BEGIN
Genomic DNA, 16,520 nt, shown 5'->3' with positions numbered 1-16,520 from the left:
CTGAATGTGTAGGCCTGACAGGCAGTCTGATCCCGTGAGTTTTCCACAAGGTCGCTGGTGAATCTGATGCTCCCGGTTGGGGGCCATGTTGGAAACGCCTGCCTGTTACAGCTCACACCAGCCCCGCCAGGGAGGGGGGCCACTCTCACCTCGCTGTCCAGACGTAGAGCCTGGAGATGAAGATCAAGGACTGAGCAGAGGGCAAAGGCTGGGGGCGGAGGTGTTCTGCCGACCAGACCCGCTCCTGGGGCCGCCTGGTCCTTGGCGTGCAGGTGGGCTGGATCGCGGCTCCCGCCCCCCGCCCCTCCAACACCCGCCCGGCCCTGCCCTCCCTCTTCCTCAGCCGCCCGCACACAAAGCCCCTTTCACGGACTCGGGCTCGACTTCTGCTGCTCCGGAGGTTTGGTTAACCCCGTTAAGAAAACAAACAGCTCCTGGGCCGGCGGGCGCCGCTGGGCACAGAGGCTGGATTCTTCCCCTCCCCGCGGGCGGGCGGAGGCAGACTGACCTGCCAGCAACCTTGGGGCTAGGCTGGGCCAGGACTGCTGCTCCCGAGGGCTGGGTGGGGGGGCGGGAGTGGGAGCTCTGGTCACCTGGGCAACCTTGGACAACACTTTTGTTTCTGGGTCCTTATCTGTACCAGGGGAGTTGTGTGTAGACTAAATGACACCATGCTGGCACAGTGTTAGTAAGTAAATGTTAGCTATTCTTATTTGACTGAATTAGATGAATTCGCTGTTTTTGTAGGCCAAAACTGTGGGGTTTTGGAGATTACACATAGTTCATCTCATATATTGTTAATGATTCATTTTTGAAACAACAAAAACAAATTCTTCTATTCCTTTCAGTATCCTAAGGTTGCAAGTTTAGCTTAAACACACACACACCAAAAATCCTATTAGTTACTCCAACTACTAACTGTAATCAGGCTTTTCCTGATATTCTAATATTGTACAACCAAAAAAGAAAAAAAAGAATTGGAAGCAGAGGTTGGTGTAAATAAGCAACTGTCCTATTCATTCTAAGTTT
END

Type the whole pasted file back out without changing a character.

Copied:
Genomic DNA, 16,520 nt, shown 5'->3' with positions numbered 1-16,520 from the left:
CTGAATGTGTAGGCCTGACAGGCAGTCTGATCCCGTGAGTTTTCCACAAGGTCGCTGGTGAATCTGATGCTCCCGGTTGGGGGCCATGTTGGAAACGCCTGCCTGTTACAGCTCACACCAGCCCCGCCAGGGAGGGGGGCCACTCTCACCTCGCTGTCCAGACGTAGAGCCTGGAGATGAAGATCAAGGACTGAGCAGAGGGCAAAGGCTGGGGGCGGAGGTGTTCTGCCGACCAGACCCGCTCCTGGGGCCGCCTGGTCCTTGGCGTGCAGGTGGGCTGGATCGCGGCTCCCGCCCCCCGCCCCTCCAACACCCGCCCGGCCCTGCCCTCCCTCTTCCTCAGCCGCCCGCACACAAAGCCCCTTTCACGGACTCGGGCTCGACTTCTGCTGCTCCGGAGGTTTGGTTAACCCCGTTAAGAAAACAAACAGCTCCTGGGCCGGCGGGCGCCGCTGGGCACAGAGGCTGGATTCTTCCCCTCCCCGCGGGCGGGCGGAGGCAGACTGACCTGCCAGCAACCTTGGGGCTAGGCTGGGCCAGGACTGCTGCTCCCGAGGGCTGGGTGGGGGGGCGGGAGTGGGAGCTCTGGTCACCTGGGCAACCTTGGACAACACTTTTGTTTCTGGGTCCTTATCTGTACCAGGGGAGTTGTGTGTAGACTAAATGACACCATGCTGGCACAGTGTTAGTAAGTAAATGTTAGCTATTCTTATTTGACTGAATTAGATGAATTCGCTGTTTTTGTAGGCCAAAACTGTGGGGTTTTGGAGATTACACATAGTTCATCTCATATATTGTTAATGATTCATTTTTGAAACAACAAAAACAAATTCTTCTATTCCTTTCAGTATCCTAAGGTTGCAAGTTTAGCTTAAACACACACACACCAAAAATCCTATTAGTTACTCCAACTACTAACTGTAATCAGGCTTTTCCTGATATTCTAATATTGTACAACCAAAAAAGAAAAAAAAGAATTGGAAGCAGAGGTTGGTGTAAATAAGCAACTGTCCTATTCATTCTAAGTTT